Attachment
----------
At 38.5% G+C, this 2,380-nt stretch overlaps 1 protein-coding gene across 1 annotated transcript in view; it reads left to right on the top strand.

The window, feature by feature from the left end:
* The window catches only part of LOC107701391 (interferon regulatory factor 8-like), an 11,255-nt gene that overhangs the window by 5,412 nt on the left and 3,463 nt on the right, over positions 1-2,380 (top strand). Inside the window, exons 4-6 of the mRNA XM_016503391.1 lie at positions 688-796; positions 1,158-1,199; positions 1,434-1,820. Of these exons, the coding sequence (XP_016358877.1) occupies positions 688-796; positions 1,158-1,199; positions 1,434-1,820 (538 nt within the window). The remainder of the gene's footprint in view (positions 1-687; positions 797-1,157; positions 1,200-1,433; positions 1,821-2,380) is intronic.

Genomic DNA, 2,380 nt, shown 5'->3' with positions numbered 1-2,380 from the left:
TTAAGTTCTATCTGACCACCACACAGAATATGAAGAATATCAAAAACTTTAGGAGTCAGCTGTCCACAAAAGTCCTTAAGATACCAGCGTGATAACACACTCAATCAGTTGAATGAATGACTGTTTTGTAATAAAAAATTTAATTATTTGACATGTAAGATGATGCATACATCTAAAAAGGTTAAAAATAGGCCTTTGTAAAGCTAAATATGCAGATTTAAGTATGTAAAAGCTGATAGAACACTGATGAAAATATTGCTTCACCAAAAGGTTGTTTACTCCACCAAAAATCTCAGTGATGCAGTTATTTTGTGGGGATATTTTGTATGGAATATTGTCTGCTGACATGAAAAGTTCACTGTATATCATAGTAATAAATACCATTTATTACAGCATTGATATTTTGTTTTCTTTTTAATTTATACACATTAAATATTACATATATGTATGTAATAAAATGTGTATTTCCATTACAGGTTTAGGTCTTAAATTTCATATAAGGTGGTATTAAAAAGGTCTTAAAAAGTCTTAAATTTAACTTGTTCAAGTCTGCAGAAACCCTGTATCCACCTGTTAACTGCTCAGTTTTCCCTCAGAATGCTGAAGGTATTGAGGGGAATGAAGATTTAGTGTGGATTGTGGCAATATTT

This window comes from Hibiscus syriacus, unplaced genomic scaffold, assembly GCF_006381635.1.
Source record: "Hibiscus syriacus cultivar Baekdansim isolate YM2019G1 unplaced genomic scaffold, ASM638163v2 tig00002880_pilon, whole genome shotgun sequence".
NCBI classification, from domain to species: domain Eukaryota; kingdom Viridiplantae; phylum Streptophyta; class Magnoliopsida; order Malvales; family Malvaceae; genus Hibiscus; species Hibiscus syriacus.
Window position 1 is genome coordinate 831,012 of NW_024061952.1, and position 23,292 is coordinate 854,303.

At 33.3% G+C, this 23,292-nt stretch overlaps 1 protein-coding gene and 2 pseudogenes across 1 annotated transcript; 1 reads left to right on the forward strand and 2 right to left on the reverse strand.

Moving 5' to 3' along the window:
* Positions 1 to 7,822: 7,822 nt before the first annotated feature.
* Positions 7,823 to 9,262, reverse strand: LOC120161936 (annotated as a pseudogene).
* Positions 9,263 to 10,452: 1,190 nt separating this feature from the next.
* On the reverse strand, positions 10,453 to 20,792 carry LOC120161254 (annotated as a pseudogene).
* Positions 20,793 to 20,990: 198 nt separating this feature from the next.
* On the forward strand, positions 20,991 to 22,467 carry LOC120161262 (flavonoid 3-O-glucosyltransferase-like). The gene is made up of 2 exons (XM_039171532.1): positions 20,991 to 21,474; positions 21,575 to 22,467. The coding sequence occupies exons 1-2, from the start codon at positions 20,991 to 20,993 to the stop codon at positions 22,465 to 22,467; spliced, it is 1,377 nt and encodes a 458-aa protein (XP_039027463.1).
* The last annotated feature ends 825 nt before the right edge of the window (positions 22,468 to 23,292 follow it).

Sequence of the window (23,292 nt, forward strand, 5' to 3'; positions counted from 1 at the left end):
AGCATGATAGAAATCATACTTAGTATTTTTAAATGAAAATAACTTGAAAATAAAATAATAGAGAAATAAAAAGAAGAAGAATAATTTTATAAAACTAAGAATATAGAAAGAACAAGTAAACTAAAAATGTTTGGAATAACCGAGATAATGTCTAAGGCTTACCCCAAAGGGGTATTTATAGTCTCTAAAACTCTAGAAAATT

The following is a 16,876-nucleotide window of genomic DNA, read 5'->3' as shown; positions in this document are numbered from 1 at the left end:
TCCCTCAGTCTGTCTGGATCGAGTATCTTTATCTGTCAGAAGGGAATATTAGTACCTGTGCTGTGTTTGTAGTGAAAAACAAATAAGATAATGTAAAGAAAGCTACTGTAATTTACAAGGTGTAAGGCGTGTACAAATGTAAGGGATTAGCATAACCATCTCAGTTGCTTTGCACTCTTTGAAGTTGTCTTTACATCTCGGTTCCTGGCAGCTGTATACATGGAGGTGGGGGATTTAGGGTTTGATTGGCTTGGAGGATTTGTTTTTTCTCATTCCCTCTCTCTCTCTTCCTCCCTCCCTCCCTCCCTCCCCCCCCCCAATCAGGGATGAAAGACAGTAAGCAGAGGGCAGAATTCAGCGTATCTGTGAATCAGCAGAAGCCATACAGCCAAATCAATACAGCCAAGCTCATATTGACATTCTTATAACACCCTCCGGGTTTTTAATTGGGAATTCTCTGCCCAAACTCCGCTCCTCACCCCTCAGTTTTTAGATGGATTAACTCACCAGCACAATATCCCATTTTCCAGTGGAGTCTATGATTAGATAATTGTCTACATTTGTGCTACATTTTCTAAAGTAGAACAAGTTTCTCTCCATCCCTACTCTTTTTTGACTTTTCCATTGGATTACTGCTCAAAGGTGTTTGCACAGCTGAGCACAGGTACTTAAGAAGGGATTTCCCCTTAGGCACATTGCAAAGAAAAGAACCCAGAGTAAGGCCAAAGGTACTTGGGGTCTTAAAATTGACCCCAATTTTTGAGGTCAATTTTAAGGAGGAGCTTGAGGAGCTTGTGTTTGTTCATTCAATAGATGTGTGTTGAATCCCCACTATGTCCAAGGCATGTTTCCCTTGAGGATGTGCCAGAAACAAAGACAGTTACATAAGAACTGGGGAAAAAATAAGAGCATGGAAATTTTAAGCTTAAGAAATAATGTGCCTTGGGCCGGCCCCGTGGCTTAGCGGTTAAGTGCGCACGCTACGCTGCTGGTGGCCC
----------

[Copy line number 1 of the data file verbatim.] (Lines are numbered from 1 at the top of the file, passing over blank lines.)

At 38.5% G+C, this 2,380-nt stretch overlaps 1 protein-coding gene across 1 annotated transcript in view; it reads left to right on the top strand.